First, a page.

Your views and those of all who live and work in Westchester are very important to the county executive.  Your input is both welcome and valued.

Again, thank you for writing.

Sincerely,

Janet Lokay
Assistant to the County Executive
148 Martine Avenue
White Plains, New York 10601
(914) 995-2127

Here was my response to Ms. Lokay:

Hi…
it’s not just the exhibits and performances.

You forget a very essential part: the artist has to live, pay bills, and be part of the economic structure. By cutting the arts, it’s not just the end product but the people who live through the process. Two very different things.

I am a Teaching Artist and a performing artist. My entire life is creative and my livelihood depends on schools, libraries, community centers and more have funds to hire me and others like me. I live for the educational process that is part of the learning process…and it does not seem politicians realize this.

Schools may not hire a full time Theater Teacher anymore (I have my NYS Certification in Theater), but they SHOULD hire me as a consultant, which is what a TA (teaching artist) really is. I integrate my work into the school core curricula, and it enhances, not wastes, the teachers’ lessons.

I would love to have a conversation  about this. Yes, many of us produce art that is seen; there are many more of us who produce art that is part of the educational process, for ALL ages, and we’re hurting, trying to make a living.

My thing: instead of telling me why something isn’t working, why are we not doing problem solving around the negatives out there. I’d rather know what has been attempted, or will be, instead of what is not working. I  work a lot with my students, when I get them, on problem solving.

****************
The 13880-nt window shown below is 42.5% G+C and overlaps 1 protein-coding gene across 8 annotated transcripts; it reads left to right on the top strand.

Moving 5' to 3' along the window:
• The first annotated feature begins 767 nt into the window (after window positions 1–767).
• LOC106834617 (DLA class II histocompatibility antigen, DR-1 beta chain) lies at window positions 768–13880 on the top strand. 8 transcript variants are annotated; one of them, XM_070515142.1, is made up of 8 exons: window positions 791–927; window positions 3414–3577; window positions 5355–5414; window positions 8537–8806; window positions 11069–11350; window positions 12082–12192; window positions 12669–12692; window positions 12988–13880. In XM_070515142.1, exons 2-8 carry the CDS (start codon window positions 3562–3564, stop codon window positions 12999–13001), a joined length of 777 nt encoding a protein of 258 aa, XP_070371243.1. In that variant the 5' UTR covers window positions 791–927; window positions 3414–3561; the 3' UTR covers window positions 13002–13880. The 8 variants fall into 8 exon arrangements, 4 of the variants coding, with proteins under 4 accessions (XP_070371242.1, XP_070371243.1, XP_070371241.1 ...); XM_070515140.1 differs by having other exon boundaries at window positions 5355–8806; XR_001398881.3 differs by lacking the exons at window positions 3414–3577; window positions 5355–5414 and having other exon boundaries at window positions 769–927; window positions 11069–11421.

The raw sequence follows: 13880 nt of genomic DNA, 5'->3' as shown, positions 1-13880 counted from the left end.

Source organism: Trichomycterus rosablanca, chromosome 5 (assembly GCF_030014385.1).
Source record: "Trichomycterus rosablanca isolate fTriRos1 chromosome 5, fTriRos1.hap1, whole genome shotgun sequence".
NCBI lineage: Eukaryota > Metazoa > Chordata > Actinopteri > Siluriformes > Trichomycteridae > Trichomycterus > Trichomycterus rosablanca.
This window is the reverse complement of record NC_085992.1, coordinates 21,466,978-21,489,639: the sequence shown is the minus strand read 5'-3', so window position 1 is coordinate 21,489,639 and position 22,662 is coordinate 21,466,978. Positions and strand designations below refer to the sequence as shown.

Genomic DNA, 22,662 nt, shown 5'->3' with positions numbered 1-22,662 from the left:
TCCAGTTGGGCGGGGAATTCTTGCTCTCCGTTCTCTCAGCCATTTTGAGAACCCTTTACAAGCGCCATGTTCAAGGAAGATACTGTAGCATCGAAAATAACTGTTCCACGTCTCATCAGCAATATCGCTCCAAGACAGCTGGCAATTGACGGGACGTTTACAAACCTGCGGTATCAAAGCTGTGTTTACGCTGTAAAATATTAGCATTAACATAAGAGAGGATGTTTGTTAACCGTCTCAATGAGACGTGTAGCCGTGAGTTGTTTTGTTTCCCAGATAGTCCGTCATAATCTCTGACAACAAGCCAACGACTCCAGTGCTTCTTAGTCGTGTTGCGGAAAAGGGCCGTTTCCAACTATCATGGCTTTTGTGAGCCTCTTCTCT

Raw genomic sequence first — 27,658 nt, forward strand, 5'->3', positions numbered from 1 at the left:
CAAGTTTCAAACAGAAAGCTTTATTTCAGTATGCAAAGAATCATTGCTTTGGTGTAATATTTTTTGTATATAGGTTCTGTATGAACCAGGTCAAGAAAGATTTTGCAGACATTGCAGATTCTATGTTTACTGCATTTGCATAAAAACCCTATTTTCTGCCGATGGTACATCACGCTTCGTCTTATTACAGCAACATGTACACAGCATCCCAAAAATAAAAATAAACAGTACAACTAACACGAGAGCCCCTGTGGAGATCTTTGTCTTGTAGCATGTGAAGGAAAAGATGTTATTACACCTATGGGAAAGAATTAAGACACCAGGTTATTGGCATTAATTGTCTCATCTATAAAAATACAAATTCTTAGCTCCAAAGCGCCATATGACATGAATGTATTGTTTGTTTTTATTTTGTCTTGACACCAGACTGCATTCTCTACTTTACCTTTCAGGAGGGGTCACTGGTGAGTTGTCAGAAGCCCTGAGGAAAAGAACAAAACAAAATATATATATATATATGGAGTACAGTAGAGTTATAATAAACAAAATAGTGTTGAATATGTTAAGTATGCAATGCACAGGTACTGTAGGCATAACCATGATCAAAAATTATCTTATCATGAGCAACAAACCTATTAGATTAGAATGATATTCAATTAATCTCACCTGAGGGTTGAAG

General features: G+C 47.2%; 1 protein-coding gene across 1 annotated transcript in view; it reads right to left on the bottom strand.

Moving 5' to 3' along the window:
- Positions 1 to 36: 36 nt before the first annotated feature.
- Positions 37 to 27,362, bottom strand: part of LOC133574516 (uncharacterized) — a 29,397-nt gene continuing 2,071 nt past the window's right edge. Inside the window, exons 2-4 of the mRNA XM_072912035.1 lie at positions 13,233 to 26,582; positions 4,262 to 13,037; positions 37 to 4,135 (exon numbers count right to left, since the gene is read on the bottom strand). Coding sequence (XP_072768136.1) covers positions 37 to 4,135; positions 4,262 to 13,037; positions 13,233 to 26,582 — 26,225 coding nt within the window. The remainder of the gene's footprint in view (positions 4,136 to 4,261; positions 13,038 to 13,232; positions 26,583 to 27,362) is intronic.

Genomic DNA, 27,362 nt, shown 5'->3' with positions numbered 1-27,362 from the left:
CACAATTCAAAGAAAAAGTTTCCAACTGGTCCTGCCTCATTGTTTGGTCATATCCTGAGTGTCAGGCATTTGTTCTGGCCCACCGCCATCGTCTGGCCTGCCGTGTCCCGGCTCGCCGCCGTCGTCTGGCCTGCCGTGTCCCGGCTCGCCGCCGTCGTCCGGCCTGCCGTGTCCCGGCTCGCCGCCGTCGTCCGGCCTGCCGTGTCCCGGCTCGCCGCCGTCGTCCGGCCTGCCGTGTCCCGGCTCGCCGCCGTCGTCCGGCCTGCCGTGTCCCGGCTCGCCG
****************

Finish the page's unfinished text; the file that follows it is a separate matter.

I’m serious about talking with Mr. Astorino.

She gave me her phone number. If I don’t hear from them, and if you know me at all, they will hear from me. I will let you know what happens next. I’m tired of the excuses. Let’s get off of  unemployment

Band Groupie: The Whispering Tree (w/music videos)


Music, like books, play a very important part in my life. I cannot imagine a day going by that I don’t listen to a CD, or my new fix of Pandora. When I drive, I usually  will have WFUV (90.7 in the NY area or you can listen online streaming here) playing…unless “Wait Wait…Don’t Tell Me” is on NPR.

The Whispering Tree is a group I’ve written about before (see Interview with Eleanor Kleiner). I worked with El as library clerks awhile ago now. I saw her in her first forays into forming a band. She went to England for a bit, met this guy (Ellie, now husband, and a really nice person), and they now are touring in an Airstream (you can read about their travails on their blog on their website The Whispering Tree) and have already had some great (and not so great) experiences. Where else but on the road can you meet someone who was “forced into cannibalism”? Yes, cannibalism; I’m not making that up.

Why this blog now? I’ve been talking about marketing lately, how to sell ourselves as artists without selling out. I know that blogging is a big deal with the MLM and SEO people, and it’s a numbers game to them. Me? I’d rather turn you onto a group I think you should get to know; one that I feel should “make it.”

Check out their blog. Look for them on their tour. I am a Whispering Tree groupie. Below you’ll find some of their videos, and I hope you’ll become one too. A fan, that is. Groupies are cool. We get to toss  our undies up on stage. 😉